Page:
You will need:
- Some fabric to use as a base - I've used faux leather in this tutorial as I'm going to turn the finished piece into a clutch bag, but any firmly woven, stable fabric works well.
- Medium weight iron on interfacing.
- An image to copy/use for inspiration.
- Lightweight tracing paper or tissue paper.
- Thread that matches your base fabric.
- A selection of coloured and/or metallic threads. I've used silk/rayon embroidery threads that I bought on eBay.
- A darning or embroidery foot for your sewing machine.
First, apply a piece of iron on interfacing to the reverse of the fabric in the area you are going to stitch your image.
Then choose your image and trace it onto thin tracing paper or tissue paper.
Pin or clip your traced image onto the base fabric in the position you want the embroidery. As I'm using faux leather I've used quilt binding clips, but on woven fabric I would use pins.
Put a darning or embroidery foot on your sewing machine and lower the feed dogs. Stitch the outline of your design following your traced lines.
Lowering your machines feed dogs gives you control over the movement of the fabric under the needle and enables you to stitch in any direction you desire. Be aware however that the machine will not move the fabric at all, it's all down to you!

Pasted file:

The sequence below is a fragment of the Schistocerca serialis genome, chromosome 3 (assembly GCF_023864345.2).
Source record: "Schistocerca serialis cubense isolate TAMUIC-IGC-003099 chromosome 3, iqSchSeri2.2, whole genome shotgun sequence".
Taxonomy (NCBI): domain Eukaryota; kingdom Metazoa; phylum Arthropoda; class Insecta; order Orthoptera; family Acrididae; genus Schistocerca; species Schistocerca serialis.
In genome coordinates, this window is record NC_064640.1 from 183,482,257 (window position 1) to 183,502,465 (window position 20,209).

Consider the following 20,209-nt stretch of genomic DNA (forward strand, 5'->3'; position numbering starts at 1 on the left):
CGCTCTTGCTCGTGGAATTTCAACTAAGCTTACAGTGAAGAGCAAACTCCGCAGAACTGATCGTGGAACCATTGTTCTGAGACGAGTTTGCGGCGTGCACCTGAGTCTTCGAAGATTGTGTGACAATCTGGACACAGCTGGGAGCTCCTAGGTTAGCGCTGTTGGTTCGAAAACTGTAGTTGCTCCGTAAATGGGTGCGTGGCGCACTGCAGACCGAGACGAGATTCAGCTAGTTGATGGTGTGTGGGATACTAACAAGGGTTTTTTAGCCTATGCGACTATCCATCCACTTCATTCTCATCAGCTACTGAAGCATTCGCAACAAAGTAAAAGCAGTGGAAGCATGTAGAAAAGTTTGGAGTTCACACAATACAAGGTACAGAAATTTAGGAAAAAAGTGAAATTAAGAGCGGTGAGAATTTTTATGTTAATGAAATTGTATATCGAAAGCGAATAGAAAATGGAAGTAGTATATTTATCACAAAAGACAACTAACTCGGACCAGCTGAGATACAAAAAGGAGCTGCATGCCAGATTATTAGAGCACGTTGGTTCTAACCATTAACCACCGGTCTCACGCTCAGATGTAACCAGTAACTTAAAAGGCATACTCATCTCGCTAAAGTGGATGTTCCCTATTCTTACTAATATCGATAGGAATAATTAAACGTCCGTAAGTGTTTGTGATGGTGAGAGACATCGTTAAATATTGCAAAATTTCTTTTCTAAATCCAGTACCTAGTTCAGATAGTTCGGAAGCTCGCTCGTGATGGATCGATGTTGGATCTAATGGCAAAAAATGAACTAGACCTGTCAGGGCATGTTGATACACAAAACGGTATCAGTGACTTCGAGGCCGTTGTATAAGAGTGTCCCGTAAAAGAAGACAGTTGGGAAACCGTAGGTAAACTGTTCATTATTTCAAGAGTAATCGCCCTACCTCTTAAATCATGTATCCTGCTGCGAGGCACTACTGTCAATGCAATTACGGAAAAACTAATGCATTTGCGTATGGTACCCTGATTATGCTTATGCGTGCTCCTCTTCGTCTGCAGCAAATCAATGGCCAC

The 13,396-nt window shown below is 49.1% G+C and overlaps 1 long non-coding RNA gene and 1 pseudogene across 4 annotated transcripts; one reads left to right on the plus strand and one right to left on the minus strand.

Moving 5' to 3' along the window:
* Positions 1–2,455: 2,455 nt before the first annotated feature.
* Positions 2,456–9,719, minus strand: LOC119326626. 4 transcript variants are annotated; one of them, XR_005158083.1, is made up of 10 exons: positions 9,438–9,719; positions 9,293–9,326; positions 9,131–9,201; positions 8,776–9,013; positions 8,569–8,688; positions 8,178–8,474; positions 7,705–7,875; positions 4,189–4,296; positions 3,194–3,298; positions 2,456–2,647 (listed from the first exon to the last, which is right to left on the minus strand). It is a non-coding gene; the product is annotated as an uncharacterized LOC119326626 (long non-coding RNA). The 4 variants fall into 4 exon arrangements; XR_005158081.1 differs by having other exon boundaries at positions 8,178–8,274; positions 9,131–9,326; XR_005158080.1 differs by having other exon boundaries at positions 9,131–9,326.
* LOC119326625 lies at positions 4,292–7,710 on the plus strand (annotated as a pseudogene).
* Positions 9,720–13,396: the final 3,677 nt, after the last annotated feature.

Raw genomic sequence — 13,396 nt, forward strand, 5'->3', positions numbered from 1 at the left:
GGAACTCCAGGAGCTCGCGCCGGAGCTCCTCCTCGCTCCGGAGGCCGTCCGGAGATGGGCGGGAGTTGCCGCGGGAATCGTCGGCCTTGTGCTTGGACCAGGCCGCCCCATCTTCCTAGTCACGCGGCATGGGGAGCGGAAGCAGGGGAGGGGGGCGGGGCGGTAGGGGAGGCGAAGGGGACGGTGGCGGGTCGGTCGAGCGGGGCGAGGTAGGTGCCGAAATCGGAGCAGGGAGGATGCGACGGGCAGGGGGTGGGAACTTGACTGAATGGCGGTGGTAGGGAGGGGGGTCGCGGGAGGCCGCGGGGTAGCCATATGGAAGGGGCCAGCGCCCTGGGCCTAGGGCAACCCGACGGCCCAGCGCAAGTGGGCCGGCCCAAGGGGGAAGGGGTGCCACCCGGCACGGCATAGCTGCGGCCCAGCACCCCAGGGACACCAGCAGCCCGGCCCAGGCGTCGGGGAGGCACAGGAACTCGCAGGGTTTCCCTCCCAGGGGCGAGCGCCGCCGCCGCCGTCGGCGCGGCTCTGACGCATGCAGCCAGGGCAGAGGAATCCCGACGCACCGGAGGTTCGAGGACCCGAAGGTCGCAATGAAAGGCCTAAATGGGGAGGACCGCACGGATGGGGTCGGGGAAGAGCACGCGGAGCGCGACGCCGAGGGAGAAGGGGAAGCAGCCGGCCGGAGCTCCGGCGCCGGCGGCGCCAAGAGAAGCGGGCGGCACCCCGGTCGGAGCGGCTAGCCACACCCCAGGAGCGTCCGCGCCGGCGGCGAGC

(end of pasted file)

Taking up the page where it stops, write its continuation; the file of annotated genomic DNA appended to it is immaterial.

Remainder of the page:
At the start and end of each piece of stitching, sew up and down on the spot a few times to secure the threads.
Don't add too much detail at this stage, just define the areas you want to fill in later.
Carefully remove the tissue paper. You may need to use tweezers or a stitch unpicker to get some of the tiny scraps of paper out from under the stitches.
Once you have removed all the tissue paper you can start filling in the image. I've used a combination of straight lines of stitching, following the black outline (you can see this around the edge of the wings) and swirls of stitching, filling in selected areas, such as the body.
Add more colours to different areas as you go. Stitching in different directions and in straight or curved lines will give slightly different textures.
Due to the density of the stitching, you may experience some puckering around the edge of the image. This can be pressed out once the stitching is complete.
Here's my completed butterfly, which is now going to be turned into a clutch bag. I'll hopefully show you this next week.
I hope you've found this mini tutorial useful. If you've got any questions, please ask in the comments below, and if you try the technique for yourself, please let me know how you get on.
If you're on Instagram you can tag me @stitchedupsam or use the hashtag #stitchedupsam so I can find your projects.